It All Starts With The Plan

Which is why planning is so important. As I’ve written about before, it’s not a zero-sum choice between promoting housing and preserving agricultural land. With good planning, we can achieve both.

And the struggle to maintain our open space and agricultural land while reducing the cost of housing starts with the general plan.

The key aspect of the LUL is the dual state and county authority. The State Land Use Commission zones land as urban, agricultural, conservation or rural. Conservation land falls under the purview of the the state Department of Land and Natural Resources (our mauka interiors) while the rest falls under the authority of each local planning department and planning commission. The counties control density on urban and rural land and have power over the creation of subdivisions on agricultural land.

Woven through the plan is the clear theme that all of our issues are interconnected: social equity, a declining sense of community, health, traffic, high home prices and climate change.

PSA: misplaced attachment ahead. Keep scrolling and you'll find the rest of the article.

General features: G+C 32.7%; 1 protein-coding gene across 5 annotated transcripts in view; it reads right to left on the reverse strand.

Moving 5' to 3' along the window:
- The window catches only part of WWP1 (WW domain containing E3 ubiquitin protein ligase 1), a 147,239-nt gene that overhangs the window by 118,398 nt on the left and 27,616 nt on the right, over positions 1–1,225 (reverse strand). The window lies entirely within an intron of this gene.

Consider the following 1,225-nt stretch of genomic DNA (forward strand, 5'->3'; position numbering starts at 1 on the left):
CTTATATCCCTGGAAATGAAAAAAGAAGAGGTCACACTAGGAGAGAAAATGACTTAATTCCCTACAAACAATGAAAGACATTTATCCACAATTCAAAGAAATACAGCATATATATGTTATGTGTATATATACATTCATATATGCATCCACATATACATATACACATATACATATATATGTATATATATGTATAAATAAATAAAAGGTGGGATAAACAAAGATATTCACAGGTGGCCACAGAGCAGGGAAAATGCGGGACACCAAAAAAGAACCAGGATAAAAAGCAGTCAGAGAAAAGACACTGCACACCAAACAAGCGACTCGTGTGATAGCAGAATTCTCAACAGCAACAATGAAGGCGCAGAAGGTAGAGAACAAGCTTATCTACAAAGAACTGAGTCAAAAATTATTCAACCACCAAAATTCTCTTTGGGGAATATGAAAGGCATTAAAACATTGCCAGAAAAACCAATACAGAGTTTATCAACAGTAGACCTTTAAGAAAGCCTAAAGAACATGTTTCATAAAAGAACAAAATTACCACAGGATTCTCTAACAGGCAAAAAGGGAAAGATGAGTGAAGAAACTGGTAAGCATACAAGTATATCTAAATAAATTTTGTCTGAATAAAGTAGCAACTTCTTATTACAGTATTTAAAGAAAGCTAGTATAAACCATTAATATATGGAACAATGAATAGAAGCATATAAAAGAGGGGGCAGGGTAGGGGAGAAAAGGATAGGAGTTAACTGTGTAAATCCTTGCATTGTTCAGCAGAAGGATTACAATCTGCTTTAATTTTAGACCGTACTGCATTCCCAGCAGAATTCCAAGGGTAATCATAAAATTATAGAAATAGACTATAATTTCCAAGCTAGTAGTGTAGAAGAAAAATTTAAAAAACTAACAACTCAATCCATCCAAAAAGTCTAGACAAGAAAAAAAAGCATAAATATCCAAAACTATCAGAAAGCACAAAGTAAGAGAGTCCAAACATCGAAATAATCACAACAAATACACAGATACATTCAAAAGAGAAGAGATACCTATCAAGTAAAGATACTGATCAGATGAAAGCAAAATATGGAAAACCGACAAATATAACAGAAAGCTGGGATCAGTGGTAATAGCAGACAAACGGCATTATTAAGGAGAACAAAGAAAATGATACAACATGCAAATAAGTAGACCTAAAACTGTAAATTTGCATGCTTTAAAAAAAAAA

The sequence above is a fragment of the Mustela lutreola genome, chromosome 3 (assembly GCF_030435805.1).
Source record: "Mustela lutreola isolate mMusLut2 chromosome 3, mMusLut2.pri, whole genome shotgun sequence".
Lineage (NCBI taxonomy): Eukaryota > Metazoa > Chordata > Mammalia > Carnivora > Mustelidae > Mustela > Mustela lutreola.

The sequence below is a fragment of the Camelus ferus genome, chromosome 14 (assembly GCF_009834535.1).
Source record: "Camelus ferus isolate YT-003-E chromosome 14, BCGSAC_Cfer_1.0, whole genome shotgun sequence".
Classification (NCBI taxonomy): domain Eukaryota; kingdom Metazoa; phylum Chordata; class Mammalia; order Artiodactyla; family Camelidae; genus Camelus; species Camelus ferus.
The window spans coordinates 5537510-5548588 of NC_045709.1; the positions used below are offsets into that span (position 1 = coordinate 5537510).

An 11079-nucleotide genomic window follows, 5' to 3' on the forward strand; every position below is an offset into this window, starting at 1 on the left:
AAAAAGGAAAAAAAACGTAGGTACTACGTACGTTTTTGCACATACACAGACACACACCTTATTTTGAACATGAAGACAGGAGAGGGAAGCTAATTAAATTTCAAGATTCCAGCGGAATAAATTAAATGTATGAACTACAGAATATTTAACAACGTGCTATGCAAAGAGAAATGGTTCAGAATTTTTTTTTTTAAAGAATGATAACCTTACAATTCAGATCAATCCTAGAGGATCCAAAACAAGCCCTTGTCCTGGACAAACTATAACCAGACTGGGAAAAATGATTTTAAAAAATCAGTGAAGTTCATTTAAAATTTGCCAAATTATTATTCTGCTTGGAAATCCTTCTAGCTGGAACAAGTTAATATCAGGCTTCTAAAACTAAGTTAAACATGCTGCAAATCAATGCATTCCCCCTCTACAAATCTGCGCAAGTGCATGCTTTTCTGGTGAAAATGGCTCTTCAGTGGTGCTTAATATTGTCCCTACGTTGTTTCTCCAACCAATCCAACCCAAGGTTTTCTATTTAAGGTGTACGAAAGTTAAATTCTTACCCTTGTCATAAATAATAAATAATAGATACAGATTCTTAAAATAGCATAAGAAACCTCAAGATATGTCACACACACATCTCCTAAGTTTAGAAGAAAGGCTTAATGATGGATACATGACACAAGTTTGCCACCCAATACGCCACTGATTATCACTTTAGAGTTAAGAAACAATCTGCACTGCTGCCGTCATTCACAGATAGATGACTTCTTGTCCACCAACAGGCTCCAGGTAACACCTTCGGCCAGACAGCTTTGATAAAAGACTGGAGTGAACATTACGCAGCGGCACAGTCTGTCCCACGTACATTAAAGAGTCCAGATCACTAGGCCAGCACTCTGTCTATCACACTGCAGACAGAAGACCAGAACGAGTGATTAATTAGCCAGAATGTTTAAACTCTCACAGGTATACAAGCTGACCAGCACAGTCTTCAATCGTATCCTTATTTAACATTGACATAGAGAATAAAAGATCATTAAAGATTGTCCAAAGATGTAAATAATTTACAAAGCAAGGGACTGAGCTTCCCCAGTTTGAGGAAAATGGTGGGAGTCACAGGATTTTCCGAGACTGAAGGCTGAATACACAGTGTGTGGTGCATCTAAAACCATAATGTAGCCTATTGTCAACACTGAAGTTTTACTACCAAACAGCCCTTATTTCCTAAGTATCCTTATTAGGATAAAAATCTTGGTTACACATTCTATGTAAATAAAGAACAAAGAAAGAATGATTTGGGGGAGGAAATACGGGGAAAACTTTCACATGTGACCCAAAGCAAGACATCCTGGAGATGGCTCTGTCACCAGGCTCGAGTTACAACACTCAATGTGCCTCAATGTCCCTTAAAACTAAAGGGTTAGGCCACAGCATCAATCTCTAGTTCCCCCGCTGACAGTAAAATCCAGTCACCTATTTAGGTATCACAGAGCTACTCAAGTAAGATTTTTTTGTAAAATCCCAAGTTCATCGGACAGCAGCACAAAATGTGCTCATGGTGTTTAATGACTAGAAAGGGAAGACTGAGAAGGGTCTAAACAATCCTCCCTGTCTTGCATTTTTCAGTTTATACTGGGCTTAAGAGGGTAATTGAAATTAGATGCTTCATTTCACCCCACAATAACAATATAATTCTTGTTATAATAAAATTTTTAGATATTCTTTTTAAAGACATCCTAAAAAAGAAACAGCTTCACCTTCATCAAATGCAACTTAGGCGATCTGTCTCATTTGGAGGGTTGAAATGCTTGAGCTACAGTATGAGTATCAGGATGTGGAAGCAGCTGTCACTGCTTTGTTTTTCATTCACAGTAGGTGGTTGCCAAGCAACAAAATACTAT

In order for the state to change zoning, the land has to first be redesignated under each island’s county general plan. So, in effect, the state and county each have veto power over land use decisions.

The county general plan ends up as a sort of bible for the island by laying down firm commandments (through the land use designations) and a moral code for shaping our direction through the Comprehensive Zoning Ordinance, capital allocations and county policy.

This is the first update since 2000 and the new plan should take us through 2035.

Every Kauai resident should read the document in its entirety. It gives an overview of the problems we face, the interrelated aspect of their solutions and the clear need for a change in direction. No simple summary or columnist spin can do justice in communicating those issues. Woven through the plan is the clear theme that all of our issues are interconnected: social equity, a declining sense of community, health, traffic, high home prices and climate change.